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Front exterior view of Rhodes Memorial Hall
Photograph by Scott Moore, Courtesy of the Georgia Trust for Historic Preservation

Rhodes Memorial Hall was originally the home of furniture magnate Amos Giles Rhodes. This 1904 Romanesque Revival building was inspired by the Rhineland castles Amos Rhodes admired on a trip to Europe in the late 1890s. Rhodes was born in Kentucky in 1850, and married Amanda Wilmot Dougherty of Atlanta in 1876. He shortly started his furniture business that he continued until his death in 1928. Rhodes' business eventually had outlets in 35 cities throughout the Southeast. He was one of Atlanta's wealthiest citizens when this home was constructed. The house is Georgia's best example of the Romanesque Revival style. Rhodes hired architect Willis F. Denny II, who created a unusual Romanesque Revival house taken from original medieval Romanesque sources, infused with more fashionable Victorian elements, and adapted for use as an early 20th-century house.

The grandest feature of the interior is a magnificent series of stained and painted glass windows above a Honduran carved mahogany staircase
Photograph by Scott Moore, Courtesy of the Georgia Trust for Historic Preservation

Rhodes Hall reflects a time when Peachtree Street was a fashionable residential area, lined with large residences. Locally quarried Stone Mountain granite forms the towers, turrets, and battlements of Rhodes' castle. The building has one of Atlanta's finest existing Victorian interiors--ornate woodwork, murals, intricate parquet floors, colorful mosaics, and exquisite stained glass windows highlight the curving grand staircase. The house was wired for electricity when it was built, and the more than 300 light bulbs that lit the house reflect the fascination that new technology held for Atlantans at the turn of the century. The house also included electric call buttons in most rooms, as well as a security system.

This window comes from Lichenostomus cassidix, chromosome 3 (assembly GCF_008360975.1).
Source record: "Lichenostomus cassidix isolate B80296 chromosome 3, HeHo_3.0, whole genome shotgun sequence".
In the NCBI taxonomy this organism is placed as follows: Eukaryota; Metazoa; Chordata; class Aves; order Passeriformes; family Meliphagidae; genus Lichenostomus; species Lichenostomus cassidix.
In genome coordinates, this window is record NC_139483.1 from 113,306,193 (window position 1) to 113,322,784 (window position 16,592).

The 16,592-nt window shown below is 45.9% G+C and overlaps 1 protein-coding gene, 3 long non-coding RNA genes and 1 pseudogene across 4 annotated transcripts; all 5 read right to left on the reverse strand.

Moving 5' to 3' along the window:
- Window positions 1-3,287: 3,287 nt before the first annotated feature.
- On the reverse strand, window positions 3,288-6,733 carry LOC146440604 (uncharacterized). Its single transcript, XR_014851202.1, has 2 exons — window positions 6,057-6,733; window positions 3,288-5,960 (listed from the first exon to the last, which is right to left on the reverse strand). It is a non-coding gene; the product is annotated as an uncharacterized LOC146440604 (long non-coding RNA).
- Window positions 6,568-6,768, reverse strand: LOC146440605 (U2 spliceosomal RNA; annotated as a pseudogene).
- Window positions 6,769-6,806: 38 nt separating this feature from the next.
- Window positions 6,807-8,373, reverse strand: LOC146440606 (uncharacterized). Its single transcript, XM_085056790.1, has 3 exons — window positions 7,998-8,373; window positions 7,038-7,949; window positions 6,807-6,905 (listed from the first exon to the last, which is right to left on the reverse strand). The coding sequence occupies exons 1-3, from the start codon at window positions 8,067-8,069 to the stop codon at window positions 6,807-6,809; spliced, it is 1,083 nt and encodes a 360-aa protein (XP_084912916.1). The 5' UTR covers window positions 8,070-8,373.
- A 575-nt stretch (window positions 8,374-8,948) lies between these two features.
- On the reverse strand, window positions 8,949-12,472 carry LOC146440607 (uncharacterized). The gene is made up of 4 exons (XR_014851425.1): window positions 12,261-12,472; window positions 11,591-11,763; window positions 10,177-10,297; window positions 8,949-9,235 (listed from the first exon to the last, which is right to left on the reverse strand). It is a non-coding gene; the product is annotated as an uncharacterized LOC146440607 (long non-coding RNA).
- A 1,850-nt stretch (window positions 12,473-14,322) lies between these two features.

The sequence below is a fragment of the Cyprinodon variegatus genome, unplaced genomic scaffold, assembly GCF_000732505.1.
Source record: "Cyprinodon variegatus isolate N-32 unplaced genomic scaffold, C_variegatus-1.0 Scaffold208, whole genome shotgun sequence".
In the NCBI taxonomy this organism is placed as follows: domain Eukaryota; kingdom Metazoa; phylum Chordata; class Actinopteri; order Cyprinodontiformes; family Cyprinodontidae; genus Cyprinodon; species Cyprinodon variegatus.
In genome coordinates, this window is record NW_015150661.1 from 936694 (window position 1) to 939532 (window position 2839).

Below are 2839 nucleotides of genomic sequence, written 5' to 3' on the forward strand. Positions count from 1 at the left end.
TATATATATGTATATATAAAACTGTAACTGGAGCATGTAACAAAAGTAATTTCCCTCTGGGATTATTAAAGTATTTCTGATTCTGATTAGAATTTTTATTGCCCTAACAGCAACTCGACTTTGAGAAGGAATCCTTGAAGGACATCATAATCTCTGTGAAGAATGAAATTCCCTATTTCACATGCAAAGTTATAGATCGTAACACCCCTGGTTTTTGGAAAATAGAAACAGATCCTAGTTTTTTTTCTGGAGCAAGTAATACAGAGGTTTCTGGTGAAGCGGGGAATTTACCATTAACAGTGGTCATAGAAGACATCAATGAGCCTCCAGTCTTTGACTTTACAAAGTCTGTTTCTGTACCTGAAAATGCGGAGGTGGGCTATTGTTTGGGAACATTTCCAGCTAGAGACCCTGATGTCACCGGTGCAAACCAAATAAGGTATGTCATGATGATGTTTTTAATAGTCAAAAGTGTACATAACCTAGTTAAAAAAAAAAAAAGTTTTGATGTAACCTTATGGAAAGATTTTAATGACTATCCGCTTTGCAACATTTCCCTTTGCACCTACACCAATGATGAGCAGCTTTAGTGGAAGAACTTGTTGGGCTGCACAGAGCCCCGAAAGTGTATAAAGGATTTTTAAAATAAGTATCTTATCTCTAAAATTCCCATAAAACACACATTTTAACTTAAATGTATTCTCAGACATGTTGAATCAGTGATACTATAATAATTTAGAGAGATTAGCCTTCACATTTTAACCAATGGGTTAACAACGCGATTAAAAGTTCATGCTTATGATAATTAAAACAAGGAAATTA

Today Rhodes Hall is surrounded by commercial buildings and heavy traffic, yet it maintains its serenity and elegance. After the death of Rhodes and his wife, their children deeded the house to the State of Georgia, with a restriction that it be used for "historic purposes." To that end, the home is used as a house museum and the offices of the Georgia Trust for Historic Preservation.

Rhodes Memorial Hall is located at 1516 Peachtree St., NW in Atlanta. The ground floor is a museum open Monday-Friday, 11:00am to 4:00pm, and Sundays from 12:00pm to 3:00pm; there is a fee for tours. For more information, call 404-885-7800 or visit the website for the Georgia Trust for Historic Preservation.

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